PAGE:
Federated WordPress

Those who follow this blog will know that I’ve taken a bit of time off from federated wiki in order to try to bring some principles from federated wiki into WordPress. While most days this feels like having left Xerox PARC to go work on Windows 1.0, there are other days where it feels really good.

After a hard weekend of Starbucks-ing here’s what we have: a very simple proof of concept for the idea of forkable WordPress content with an attribution history.

A couple notes here: you can of course edit and reformat the articles you copy to your site any way you want. I made the quick annotation field because what I  found was when most people browse federated wiki editing comes later. People ask questions in this order:

  • Do I want a copy of this on my site?
  • Does it link to other things of mine?
  • Do I need to add a note as to why I copied this (or a note about having to fact-check it, etc)?

Then, after all that, that’s when they think — maybe I could edit or extend the core article here.

So I made annotations look kind of like comments because I want people to be fairly profligate about what they copy. In general I think people are to timid about copying when they first start out; by presenting copying as something akin to a “retweet with comment” we hope to spread good stuff more widely, while not requiring everyone be on the same service.

Anyway, let me know what you all thinks. And thanks to fedwiki-ers Alan Levine, Alyson Indrunas, Lisa Chamberlain, and Kate Bowles who have been busy producing WordPress-based federated wiki content that we will soon get to test the new code on!

15 thoughts on “Federated WordPress

    • Yeah, for the moment (and with file access). I think there are probably ways to do this with the API for people who know the whole world of OAuth + JSON API, but I don’t have those superpowers yet.

  1. Slick! Do I need to throttle you at Open Ed to find out why stuff needs to go in wp-admin ? there should be ways around that.

    I do like the flow idea of grab/connect first and annotate later. I would maybe even set the status on publishing to “pending” (pending approval) so you can have in WP a place where all the stuff you annotated is sitting waiting for annotate and publish (and tag and categorize).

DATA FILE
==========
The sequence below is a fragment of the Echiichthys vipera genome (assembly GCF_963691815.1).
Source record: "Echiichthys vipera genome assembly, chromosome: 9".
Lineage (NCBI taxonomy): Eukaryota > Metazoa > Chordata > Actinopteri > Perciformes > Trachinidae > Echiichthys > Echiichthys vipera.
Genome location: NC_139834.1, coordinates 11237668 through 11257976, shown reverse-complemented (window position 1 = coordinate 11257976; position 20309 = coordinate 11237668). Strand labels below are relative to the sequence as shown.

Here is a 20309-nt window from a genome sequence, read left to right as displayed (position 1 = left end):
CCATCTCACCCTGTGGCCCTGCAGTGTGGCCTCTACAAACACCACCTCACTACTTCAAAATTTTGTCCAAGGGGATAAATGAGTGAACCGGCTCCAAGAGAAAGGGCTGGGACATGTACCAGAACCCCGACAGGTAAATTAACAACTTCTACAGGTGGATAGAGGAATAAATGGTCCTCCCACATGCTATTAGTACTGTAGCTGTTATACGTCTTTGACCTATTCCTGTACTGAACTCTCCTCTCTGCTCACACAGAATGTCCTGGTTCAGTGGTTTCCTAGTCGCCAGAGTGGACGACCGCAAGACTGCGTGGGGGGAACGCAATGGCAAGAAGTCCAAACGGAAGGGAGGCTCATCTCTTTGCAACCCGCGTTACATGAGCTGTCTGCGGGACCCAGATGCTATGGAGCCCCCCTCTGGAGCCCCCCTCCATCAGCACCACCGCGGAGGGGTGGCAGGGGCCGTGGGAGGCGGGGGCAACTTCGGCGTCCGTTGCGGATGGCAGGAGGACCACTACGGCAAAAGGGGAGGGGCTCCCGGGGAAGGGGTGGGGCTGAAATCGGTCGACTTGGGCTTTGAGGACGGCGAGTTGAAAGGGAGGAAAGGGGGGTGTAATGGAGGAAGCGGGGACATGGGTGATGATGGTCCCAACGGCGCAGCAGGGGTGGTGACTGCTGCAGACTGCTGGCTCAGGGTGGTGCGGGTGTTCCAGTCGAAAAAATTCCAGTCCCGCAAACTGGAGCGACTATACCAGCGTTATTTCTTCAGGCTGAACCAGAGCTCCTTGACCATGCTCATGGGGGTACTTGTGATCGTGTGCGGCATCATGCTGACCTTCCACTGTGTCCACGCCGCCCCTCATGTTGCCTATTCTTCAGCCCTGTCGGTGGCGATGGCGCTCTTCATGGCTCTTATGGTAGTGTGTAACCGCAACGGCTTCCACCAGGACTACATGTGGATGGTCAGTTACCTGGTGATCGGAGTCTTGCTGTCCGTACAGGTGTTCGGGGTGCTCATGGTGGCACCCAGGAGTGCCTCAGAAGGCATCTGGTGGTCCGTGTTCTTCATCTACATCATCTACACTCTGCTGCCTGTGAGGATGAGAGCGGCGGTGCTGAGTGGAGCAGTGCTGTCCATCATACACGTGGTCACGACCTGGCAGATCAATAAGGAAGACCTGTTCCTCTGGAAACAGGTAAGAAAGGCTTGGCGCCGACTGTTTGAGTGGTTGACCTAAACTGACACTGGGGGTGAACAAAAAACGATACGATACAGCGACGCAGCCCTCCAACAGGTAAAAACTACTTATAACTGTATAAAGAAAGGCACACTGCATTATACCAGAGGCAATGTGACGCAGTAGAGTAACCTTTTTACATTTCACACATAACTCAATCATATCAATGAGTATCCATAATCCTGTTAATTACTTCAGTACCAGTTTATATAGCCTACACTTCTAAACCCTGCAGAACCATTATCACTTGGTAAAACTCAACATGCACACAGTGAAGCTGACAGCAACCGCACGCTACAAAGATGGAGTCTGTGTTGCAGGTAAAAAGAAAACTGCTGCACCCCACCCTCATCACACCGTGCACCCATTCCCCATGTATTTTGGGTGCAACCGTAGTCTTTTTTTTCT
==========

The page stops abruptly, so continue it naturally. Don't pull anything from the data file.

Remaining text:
Some begs the question- where is the federation? where is the wiki? 😉

    • Well, I don’t know if it *has* to go into wp-admin — but it’s a file that writes new posts, so it seems like it should. Draft could be a checkbox option.

      Working on basic link resolution next.

    • Incidentally, on the question of Post Now vs. Draft vs. Scheduled Post I think ideally the default should be whatever gets people to republish the most stuff. People are very timid.

      I could actually see a default like “Schedule this for tomorrow” being useful — if you get to it, you get to it, if you don’t it goes up anyway.

  2. However, there is no draft state in real FedWiki….you just [[ ]] and create. Draft state implies the need for perfectionism, hesitation, etc.

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  4. Mike – this is really interesting – one question that I didn’t quite get from your video – with this code added to the WP site does that make the site content copiable into SFW? If so this may be just the thing I was thinking about this morning – playing with SFW and thinking about moving my public writing to it, but would love a simple way to pull content from my wordpress blog.

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